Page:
The decision in Roe v. Wade On January 22, 1973, the United States Supreme Court struck down a Texas law criminalizing abortion and held that a woman has a constitutional right to choose whether to terminate her pregnancy.1 Roe v. Wade placed women’s reproductive choice alongside other fundamental constitutional rights, such as freedom of speech and freedom of religion, by conferring upon it the highest degree of constitutional protection, known as “strict scrutiny.”
Finding a need to balance a woman’s right to privacy with the state’s interest in protecting potential life, the Supreme Court in Roe established a framework for evaluating restrictions on abortion. The Court required the state to justify any interference with the abortion decision by showing that it had a “compelling interest” in doing so and that restrictions on abortions performed before fetal viability were limited to those that narrowly and precisely promoted real maternal health concerns. 2 After the point of viability, the state was free to ban abortion or take other steps to promote its interest in protecting fetal life. Even after that point, however, the state’s interest in the viable fetus had to yield to the woman’s right to have an abortion to protect her life and health.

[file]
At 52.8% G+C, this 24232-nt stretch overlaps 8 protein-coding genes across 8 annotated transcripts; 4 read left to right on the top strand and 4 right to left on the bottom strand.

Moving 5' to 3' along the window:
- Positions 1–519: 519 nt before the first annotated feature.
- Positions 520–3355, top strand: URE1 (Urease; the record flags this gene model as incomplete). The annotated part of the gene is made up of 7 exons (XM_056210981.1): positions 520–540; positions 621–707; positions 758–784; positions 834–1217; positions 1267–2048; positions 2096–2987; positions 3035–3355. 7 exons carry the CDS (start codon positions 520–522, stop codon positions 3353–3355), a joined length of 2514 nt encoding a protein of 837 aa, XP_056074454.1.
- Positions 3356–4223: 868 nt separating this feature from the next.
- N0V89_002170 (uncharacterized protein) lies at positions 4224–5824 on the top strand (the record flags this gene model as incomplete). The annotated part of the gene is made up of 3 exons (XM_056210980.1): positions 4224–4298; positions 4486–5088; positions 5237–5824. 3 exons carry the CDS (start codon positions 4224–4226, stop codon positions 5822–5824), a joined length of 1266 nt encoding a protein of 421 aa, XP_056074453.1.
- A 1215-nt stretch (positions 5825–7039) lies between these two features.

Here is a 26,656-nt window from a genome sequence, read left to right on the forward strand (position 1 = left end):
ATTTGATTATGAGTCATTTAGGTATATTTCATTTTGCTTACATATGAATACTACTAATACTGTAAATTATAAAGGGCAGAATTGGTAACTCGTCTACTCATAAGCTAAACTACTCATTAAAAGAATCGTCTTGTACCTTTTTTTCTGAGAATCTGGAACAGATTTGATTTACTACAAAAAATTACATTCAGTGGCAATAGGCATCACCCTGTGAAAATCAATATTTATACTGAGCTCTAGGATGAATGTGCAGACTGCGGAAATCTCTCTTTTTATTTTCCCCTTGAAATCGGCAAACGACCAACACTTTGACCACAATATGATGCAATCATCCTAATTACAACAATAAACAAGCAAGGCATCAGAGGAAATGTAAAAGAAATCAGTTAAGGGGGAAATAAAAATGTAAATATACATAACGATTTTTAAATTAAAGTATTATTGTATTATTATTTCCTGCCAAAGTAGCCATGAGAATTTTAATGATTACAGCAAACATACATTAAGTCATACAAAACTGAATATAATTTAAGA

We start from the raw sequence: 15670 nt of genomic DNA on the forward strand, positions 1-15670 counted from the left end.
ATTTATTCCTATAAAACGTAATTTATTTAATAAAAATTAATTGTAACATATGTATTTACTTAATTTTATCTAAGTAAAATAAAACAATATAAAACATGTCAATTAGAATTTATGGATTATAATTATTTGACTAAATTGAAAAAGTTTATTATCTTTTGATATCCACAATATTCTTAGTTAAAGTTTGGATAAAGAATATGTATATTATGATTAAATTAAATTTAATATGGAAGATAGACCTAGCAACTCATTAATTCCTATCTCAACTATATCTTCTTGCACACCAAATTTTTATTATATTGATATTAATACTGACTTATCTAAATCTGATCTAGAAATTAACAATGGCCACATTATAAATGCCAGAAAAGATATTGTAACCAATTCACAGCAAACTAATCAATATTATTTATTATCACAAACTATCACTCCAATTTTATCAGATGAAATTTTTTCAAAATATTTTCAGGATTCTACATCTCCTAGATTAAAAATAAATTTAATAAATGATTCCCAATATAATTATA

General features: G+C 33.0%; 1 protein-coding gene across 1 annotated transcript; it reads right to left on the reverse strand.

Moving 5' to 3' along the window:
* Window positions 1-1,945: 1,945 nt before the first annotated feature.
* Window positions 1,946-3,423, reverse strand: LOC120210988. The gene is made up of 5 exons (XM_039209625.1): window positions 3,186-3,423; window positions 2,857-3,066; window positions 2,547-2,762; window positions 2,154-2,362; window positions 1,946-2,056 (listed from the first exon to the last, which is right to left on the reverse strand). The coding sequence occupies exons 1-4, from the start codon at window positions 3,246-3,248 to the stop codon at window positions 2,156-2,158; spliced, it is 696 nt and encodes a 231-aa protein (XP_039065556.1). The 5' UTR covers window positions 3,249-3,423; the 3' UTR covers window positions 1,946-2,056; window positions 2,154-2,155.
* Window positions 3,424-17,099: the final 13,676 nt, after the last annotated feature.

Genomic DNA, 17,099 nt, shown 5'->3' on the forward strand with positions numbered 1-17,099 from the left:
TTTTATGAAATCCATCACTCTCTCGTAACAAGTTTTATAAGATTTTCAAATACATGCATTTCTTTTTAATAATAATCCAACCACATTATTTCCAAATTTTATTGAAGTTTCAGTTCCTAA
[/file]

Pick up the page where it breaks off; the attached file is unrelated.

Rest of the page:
Although a landmark ruling, the Roe decision was consistent with earlier Supreme Court cases recognizing a right of privacy that protects intimate and personal decisions from governmental interference, including those affecting child-rearing, marriage, procreation, and the use of contraception. The decision was far from radical, it was the logical extension of the Court’s decisions on the right to privacy dating back to the turn of the century. In finding that the constitutional right to privacy encompasses a woman’s right to choose whether or not to continue a pregnancy, the Supreme Court continued a long line of decisions that rejected government interference in life’s most personal decisions
The 7-2 decision in Roe had an immediate and profound effect on the lives of American women. Before Roe, it is estimated that “between 200,000 and 1.2 million illegally induced abortions occur[red] annually in the United States.” 3 After Roe, abortions were no longer relegated to back alleys, and women instead had strong legal protection for obtaining abortions.